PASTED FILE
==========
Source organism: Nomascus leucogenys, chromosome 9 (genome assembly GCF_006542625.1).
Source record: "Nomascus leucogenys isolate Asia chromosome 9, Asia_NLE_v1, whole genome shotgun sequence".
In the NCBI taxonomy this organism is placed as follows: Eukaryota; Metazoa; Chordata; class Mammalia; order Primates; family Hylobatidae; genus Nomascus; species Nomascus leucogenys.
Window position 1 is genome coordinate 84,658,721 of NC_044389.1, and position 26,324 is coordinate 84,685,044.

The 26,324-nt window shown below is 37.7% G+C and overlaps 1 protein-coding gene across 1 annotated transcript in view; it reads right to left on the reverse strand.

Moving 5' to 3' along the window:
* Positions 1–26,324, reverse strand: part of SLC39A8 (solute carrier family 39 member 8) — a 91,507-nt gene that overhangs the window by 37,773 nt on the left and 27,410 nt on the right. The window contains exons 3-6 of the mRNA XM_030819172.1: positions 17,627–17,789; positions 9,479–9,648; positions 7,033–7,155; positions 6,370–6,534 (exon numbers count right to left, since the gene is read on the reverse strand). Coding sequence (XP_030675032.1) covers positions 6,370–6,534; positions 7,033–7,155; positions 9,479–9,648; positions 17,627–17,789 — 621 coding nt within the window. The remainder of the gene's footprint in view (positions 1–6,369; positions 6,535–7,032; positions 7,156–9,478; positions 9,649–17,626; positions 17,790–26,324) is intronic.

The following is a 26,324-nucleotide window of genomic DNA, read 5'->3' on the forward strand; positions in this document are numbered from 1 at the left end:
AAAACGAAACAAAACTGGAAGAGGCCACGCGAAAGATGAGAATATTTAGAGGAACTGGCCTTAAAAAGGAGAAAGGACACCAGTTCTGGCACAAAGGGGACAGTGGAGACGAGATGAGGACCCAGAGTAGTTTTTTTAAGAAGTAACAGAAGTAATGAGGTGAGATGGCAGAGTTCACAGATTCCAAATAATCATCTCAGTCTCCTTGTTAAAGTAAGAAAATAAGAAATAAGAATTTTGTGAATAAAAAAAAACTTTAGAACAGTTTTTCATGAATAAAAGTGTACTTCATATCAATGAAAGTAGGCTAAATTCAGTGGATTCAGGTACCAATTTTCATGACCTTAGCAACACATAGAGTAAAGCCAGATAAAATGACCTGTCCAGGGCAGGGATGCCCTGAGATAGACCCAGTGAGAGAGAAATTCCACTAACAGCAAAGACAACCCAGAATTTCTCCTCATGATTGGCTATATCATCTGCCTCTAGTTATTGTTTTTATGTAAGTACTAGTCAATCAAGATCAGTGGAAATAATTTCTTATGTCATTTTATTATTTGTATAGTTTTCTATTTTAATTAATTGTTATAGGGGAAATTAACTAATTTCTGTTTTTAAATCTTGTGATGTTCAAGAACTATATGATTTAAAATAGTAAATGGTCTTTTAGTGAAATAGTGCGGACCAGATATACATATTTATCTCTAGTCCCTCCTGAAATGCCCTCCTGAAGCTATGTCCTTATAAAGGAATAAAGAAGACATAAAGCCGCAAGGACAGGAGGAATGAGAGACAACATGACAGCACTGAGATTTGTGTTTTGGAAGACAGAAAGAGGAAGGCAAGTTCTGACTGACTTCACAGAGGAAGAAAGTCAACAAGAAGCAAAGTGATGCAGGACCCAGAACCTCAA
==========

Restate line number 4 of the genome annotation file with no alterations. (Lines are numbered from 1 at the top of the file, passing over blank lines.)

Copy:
Window position 1 is genome coordinate 84,658,721 of NC_044389.1, and position 26,324 is coordinate 84,685,044.